Fung plays a 1717 cello by David Tecchler of Rome, and shares insights on the instrument and his bows in the excerpt from our January 2024 issue


Zlatomir Fung © Marco Borggreve for Borletti Buitoni Trust

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The following is an excerpt from our article on Zlatomir Fung in the January 2024 issue of The Strad

‘I have enjoyed this cello a lot; the sound is very round and very expansive and it really projects through so there’s a lot of room with it to play around with dynamics. I find it’s very open to being handled. Some cellos push back when you try to give it a little “oomph”, but this is like, “yeah, bring it on!”’ says Fung.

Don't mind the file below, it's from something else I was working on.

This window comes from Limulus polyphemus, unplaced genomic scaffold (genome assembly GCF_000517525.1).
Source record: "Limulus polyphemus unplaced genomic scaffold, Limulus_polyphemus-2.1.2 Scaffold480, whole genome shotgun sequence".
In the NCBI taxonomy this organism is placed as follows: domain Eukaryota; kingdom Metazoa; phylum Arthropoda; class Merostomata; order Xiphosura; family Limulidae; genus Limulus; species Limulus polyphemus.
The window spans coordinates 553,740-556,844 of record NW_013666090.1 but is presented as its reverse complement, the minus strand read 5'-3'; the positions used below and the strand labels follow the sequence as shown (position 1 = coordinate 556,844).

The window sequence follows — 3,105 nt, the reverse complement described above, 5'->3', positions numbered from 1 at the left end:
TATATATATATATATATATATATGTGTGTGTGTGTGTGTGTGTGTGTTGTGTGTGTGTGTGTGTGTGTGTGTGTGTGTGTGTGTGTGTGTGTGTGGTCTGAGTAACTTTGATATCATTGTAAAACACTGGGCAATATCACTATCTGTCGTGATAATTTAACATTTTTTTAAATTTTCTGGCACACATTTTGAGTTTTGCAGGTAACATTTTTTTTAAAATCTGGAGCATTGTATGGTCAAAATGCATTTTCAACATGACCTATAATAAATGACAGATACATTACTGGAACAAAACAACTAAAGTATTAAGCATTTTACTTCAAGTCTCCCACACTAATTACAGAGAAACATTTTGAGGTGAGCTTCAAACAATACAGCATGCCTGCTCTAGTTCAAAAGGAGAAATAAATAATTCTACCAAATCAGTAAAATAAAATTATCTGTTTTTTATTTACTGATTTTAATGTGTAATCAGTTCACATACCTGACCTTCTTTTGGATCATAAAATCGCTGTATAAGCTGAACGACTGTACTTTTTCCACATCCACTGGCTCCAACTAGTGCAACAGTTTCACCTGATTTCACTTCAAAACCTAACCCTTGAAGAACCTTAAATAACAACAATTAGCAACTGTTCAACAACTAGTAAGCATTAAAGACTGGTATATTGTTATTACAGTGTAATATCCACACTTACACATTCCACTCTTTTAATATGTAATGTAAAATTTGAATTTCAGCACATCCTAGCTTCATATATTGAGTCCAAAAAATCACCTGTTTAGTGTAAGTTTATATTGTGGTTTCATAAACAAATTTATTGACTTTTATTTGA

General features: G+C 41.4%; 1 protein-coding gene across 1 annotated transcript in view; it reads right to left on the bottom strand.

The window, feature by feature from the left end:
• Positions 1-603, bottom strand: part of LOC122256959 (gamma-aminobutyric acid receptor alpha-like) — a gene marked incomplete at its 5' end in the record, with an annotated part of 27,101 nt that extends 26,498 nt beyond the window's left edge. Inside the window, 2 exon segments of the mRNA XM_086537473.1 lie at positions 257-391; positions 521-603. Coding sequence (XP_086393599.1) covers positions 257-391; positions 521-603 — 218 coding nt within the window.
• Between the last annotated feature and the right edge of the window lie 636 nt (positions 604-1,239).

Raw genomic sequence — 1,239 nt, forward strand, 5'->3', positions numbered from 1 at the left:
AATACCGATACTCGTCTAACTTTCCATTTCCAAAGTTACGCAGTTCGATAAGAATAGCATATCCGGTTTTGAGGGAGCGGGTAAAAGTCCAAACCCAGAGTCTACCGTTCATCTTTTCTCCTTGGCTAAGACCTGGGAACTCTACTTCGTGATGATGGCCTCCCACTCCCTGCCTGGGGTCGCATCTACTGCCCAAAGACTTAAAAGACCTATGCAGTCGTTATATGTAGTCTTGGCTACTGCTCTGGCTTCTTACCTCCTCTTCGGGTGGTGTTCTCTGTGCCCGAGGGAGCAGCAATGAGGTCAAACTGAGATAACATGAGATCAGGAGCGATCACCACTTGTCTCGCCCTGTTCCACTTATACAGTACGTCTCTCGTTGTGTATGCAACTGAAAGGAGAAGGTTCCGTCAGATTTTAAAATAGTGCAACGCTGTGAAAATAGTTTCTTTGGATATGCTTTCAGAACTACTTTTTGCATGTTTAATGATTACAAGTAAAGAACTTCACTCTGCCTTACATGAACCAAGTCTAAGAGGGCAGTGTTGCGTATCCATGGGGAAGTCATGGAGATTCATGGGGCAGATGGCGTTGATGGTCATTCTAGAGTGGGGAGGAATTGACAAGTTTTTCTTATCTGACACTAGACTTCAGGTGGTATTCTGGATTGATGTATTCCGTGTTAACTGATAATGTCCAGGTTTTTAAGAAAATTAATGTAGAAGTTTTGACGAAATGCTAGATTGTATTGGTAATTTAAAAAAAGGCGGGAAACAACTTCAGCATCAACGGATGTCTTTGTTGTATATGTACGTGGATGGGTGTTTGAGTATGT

Born in Germany, Tecchler worked in Rome in the early 18th century, and his cellos and basses are highly regarded. Many eminent cellists, including Beatrice Harrison, Emanuel Feuermann and, more recently, Robert Cohen, have played one of his instruments at some point.

The previous owner of Fung’s cello was English musician William Roskelly (1919–2017) – a student of Pablo Casals who played in the London Symphony Orchestra and the orchestra of the Royal Opera House. Since Roskelly’s death, Fung is the first cellist to have been loaned the Tecchler. 

Fung has two main bows: a ‘self-rehairing’ Dominique Peccatte, which has some damage at the tip and an unoriginal frog and button: ‘It’s kind of a player’s bow, which is not in the best condition!’ says Fung. The other is an early Jean Pierre Marie Persoit, a very different bow in its character. ‘The Peccatte has more overtones and a lighter, more elegant sound, whereas the Persoit is more robust and muscular. They complement each other.’

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